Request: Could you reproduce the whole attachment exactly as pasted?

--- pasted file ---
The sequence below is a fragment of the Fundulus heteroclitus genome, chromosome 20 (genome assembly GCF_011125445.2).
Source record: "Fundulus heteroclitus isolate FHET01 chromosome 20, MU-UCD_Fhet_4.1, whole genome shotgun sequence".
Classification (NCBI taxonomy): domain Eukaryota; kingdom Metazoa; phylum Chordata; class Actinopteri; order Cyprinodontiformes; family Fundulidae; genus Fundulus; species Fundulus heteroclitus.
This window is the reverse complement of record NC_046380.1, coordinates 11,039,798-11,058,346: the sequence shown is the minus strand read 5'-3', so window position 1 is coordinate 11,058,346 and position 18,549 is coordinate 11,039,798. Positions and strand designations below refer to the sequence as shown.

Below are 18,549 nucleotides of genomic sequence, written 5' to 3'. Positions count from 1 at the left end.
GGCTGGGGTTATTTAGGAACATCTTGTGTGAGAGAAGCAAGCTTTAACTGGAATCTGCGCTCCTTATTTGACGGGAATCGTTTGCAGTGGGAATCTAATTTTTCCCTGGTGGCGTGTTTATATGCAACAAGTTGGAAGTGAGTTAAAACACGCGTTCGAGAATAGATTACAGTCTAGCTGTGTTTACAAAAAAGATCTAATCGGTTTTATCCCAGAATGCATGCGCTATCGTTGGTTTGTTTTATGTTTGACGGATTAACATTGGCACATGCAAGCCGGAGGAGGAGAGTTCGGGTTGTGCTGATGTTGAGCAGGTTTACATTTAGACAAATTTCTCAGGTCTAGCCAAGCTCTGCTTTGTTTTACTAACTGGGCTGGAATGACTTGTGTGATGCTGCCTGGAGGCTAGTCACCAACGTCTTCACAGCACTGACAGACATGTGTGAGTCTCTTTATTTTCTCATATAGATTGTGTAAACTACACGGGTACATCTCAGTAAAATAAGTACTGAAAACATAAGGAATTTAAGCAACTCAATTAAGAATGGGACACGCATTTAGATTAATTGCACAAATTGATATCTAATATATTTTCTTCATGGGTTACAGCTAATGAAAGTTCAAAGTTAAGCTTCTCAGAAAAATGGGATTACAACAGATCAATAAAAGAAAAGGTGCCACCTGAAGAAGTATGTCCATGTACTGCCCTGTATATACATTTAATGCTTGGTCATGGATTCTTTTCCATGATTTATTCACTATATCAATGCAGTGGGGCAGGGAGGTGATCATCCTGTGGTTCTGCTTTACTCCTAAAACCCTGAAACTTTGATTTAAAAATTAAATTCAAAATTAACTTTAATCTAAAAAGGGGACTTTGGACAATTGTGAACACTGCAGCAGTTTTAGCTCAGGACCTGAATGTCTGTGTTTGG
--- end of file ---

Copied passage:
The sequence below is a fragment of the Fundulus heteroclitus genome, chromosome 20 (genome assembly GCF_011125445.2).
Source record: "Fundulus heteroclitus isolate FHET01 chromosome 20, MU-UCD_Fhet_4.1, whole genome shotgun sequence".
Classification (NCBI taxonomy): domain Eukaryota; kingdom Metazoa; phylum Chordata; class Actinopteri; order Cyprinodontiformes; family Fundulidae; genus Fundulus; species Fundulus heteroclitus.
This window is the reverse complement of record NC_046380.1, coordinates 11,039,798-11,058,346: the sequence shown is the minus strand read 5'-3', so window position 1 is coordinate 11,058,346 and position 18,549 is coordinate 11,039,798. Positions and strand designations below refer to the sequence as shown.

Below are 18,549 nucleotides of genomic sequence, written 5' to 3'. Positions count from 1 at the left end.
GGCTGGGGTTATTTAGGAACATCTTGTGTGAGAGAAGCAAGCTTTAACTGGAATCTGCGCTCCTTATTTGACGGGAATCGTTTGCAGTGGGAATCTAATTTTTCCCTGGTGGCGTGTTTATATGCAACAAGTTGGAAGTGAGTTAAAACACGCGTTCGAGAATAGATTACAGTCTAGCTGTGTTTACAAAAAAGATCTAATCGGTTTTATCCCAGAATGCATGCGCTATCGTTGGTTTGTTTTATGTTTGACGGATTAACATTGGCACATGCAAGCCGGAGGAGGAGAGTTCGGGTTGTGCTGATGTTGAGCAGGTTTACATTTAGACAAATTTCTCAGGTCTAGCCAAGCTCTGCTTTGTTTTACTAACTGGGCTGGAATGACTTGTGTGATGCTGCCTGGAGGCTAGTCACCAACGTCTTCACAGCACTGACAGACATGTGTGAGTCTCTTTATTTTCTCATATAGATTGTGTAAACTACACGGGTACATCTCAGTAAAATAAGTACTGAAAACATAAGGAATTTAAGCAACTCAATTAAGAATGGGACACGCATTTAGATTAATTGCACAAATTGATATCTAATATATTTTCTTCATGGGTTACAGCTAATGAAAGTTCAAAGTTAAGCTTCTCAGAAAAATGGGATTACAACAGATCAATAAAAGAAAAGGTGCCACCTGAAGAAGTATGTCCATGTACTGCCCTGTATATACATTTAATGCTTGGTCATGGATTCTTTTCCATGATTTATTCACTATATCAATGCAGTGGGGCAGGGAGGTGATCATCCTGTGGTTCTGCTTTACTCCTAAAACCCTGAAACTTTGATTTAAAAATTAAATTCAAAATTAACTTTAATCTAAAAAGGGGACTTTGGACAATTGTGAACACTGCAGCAGTTTTAGCTCAGGACCTGAATGTCTGTGTTTGG